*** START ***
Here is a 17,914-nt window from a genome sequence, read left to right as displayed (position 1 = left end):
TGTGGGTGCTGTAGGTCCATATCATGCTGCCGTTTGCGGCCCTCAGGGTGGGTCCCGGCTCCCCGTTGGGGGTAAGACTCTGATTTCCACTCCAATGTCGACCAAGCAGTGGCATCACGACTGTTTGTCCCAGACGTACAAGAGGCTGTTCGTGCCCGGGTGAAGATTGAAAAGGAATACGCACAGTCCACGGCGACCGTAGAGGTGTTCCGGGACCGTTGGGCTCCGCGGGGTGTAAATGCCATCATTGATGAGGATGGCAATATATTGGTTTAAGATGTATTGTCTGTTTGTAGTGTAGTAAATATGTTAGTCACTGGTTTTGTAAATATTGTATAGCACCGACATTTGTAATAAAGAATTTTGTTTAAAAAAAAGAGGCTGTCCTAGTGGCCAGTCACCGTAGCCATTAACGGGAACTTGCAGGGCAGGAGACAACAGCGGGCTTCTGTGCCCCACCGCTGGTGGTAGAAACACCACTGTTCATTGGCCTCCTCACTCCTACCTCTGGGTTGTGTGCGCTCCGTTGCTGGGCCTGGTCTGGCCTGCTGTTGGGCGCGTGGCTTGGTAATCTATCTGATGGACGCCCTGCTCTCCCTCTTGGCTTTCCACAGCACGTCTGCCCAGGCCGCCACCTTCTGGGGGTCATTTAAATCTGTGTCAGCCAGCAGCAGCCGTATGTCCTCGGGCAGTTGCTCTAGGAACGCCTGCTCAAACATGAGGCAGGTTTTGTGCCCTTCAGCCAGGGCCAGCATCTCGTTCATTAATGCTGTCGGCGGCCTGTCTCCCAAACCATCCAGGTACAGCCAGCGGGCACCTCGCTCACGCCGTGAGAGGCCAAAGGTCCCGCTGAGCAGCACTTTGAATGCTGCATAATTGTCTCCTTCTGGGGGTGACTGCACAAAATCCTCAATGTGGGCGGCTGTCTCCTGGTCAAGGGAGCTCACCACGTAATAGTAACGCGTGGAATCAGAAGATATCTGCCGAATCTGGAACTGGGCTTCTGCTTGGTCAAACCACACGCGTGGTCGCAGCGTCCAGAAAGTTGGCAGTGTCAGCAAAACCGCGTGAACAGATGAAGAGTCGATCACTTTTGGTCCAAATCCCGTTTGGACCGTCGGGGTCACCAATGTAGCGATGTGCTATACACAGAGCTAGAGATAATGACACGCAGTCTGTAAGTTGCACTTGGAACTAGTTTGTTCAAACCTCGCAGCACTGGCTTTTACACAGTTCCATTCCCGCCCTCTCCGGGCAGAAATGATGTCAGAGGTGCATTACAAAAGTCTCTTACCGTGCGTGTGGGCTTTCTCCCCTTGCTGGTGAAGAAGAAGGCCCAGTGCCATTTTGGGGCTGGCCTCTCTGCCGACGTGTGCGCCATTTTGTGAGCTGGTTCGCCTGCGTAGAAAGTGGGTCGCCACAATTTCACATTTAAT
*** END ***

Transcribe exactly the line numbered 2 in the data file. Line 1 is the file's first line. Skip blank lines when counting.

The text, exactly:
TGTGGGTGCTGTAGGTCCATATCATGCTGCCGTTTGCGGCCCTCAGGGTGGGTCCCGGCTCCCCGTTGGGGGTAAGACTCTGATTTCCACTCCAATGTCGACCAAGCAGTGGCATCACGACTGTTTGTCCCAGACGTACAAGAGGCTGTTCGTGCCCGGGTGAAGATTGAAAAGGAATACGCACAGTCCACGGCGACCGTAGAGGTGTTCCGGGACCGTTGGGCTCCGCGGGGTGTAAATGCCATCATTGATGAGGATGGCAATATATTGGTTTAAGATGTATTGTCTGTTTGTAGTGTAGTAAATATGTTAGTCACTGGTTTTGTAAATATTGTATAGCACCGACATTTGTAATAAAGAATTTTGTTTAAAAAAAAGAGGCTGTCCTAGTGGCCAGTCACCGTAGCCATTAACGGGAACTTGCAGGGCAGGAGACAACAGCGGGCTTCTGTGCCCCACCGCTGGTGGTAGAAACACCACTGTTCATTGGCCTCCTCACTCCTACCTCTGGGTTGTGTGCGCTCCGTTGCTGGGCCTGGTCTGGCCTGCTGTTGGGCGCGTGGCTTGGTAATCTATCTGATGGACGCCCTGCTCTCCCTCTTGGCTTTCCACAGCACGTCTGCCCAGGCCGCCACCTTCTGGGGGTCATTTAAATCTGTGTCAGCCAGCAGCAGCCGTATGTCCTCGGGCAGTTGCTCTAGGAACGCCTGCTCAAACATGAGGCAGGTTTTGTGCCCTTCAGCCAGGGCCAGCATCTCGTTCATTAATGCTGTCGGCGGCCTGTCTCCCAAACCATCCAGGTACAGCCAGCGGGCACCTCGCTCACGCCGTGAGAGGCCAAAGGTCCCGCTGAGCAGCACTTTGAATGCTGCATAATTGTCTCCTTCTGGGGGTGACTGCACAAAATCCTCAATGTGGGCGGCTGTCTCCTGGTCAAGGGAGCTCACCACGTAATAGTAACGCGTGGAATCAGAAGATATCTGCCGAATCTGGAACTGGGCTTCTGCTTGGTCAAACCACACGCGTGGTCGCAGCGTCCAGAAAGTTGGCAGTGTCAGCAAAACCGCGTGAACAGATGAAGAGTCGATCACTTTTGGTCCAAATCCCGTTTGGACCGTCGGGGTCACCAATGTAGCGATGTGCTATACACAGAGCTAGAGATAATGACACGCAGTCTGTAAGTTGCACTTGGAACTAGTTTGTTCAAACCTCGCAGCACTGGCTTTTACACAGTTCCATTCCCGCCCTCTCCGGGCAGAAATGATGTCAGAGGTGCATTACAAAAGTCTCTTACCGTGCGTGTGGGCTTTCTCCCCTTGCTGGTGAAGAAGAAGGCCCAGTGCCATTTTGGGGCTGGCCTCTCTGCCGACGTGTGCGCCATTTTGTGAGCTGGTTCGCCTGCGTAGAAAGTGGGTCGCCACAATTTCACATTTAAT